2. We also attach an 'on click' method (v-on:click="sendMessage()") to the button, allowing us to execute some javascript once the user clicks or submits the form.
  3. Finally, we print out a list of emojis, again using vue.js data binding (v-for="em in emoji") and set an 'on click' function on every link (v-on:click="append(em)").

The JavaScript Implementation

The javascript code contained in the app.js page does all the magic. 

var emitter = emitter.connect({
    secure: true

First, we need to connect to emitter service. This is done through a simple emitter.connect() function call which returns a client we can use. We also specify that we want to communication over an encrypted connection (using TLS/SSL).

emitter.on('connect', function(){
    // once we're connected, subscribe to the 'chat' channel
    console.log('emitter: connected');
        key: key,
        channel: "article1",
        last: 5

  1. Once we're connected, we are going to subscribe to the channel by calling an emitter.subscribe() function. We provide a key that I have previously generated on the website. This key allows us to publish and subscribe to the "article1" channel. However, it won't allow publishing or subscribing to any other channel. This restricts its usage and allows us to distribute this key on the web. If we wanted, we could also specify an expiration time for the key (for example 1 day), after which the key would simply expire and not be valid.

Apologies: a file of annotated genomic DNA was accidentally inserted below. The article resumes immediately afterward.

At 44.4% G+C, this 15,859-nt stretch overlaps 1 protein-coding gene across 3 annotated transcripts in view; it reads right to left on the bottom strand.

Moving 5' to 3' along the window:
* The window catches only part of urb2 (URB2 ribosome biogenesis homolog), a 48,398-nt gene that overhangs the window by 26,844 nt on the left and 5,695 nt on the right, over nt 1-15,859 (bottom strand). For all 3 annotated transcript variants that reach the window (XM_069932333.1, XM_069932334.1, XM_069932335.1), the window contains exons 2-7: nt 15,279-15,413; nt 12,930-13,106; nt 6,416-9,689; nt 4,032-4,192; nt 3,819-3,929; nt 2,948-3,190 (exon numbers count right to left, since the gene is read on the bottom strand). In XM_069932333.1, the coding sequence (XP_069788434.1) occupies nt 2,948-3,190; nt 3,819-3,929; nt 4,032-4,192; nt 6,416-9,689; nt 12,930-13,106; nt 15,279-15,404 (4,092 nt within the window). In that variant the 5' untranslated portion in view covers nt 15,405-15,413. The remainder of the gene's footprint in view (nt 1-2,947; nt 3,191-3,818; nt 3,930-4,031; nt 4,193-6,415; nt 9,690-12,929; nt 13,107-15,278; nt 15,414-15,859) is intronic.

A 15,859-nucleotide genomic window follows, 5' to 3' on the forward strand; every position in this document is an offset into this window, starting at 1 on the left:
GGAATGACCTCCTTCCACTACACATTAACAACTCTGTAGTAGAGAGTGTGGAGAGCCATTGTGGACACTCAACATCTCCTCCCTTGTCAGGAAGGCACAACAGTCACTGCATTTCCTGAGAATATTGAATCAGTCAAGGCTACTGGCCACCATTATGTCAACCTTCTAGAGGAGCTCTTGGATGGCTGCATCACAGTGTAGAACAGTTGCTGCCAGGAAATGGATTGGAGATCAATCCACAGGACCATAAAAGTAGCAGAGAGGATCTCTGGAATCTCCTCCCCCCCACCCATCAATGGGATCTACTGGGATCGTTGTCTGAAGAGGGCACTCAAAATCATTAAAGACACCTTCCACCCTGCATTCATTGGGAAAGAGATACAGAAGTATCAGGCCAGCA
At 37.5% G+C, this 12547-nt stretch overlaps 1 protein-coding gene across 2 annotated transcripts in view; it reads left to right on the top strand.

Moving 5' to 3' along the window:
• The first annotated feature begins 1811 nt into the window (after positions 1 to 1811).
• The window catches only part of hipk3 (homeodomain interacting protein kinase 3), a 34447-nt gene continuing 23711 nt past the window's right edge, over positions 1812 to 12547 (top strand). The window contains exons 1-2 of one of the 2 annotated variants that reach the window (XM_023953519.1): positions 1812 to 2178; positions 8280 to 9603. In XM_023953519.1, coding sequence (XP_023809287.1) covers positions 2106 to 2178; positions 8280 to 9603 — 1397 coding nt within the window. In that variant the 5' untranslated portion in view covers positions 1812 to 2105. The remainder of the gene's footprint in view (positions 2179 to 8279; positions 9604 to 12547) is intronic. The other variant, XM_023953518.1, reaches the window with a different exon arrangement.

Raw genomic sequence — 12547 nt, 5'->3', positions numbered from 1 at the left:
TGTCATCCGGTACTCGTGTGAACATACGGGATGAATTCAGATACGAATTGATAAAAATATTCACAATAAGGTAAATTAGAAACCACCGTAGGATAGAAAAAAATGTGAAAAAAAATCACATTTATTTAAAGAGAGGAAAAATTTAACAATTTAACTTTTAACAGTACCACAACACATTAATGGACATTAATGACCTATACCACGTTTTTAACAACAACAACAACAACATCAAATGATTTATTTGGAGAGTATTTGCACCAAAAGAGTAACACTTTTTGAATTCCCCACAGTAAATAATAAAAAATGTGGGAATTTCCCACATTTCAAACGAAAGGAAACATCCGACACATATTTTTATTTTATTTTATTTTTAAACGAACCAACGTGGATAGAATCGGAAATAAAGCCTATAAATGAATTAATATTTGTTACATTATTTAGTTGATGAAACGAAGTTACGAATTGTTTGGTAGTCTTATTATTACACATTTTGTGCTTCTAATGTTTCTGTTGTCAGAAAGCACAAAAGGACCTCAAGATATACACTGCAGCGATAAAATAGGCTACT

2. Additionally, during the subscription we also specify last: 5 parameter, which allows us to automatically retrieve 5 last messages from the channel.
emitter.on('message', function(msg){

    // log that we've received a message
    console.log('emitter: received ' + msg.asString() );

    // If we have already 5 messages, remove the oldest one (first)
    if (vue.$data.messages.length >= 5){

    // Push the message we've received and update an identicon once it's there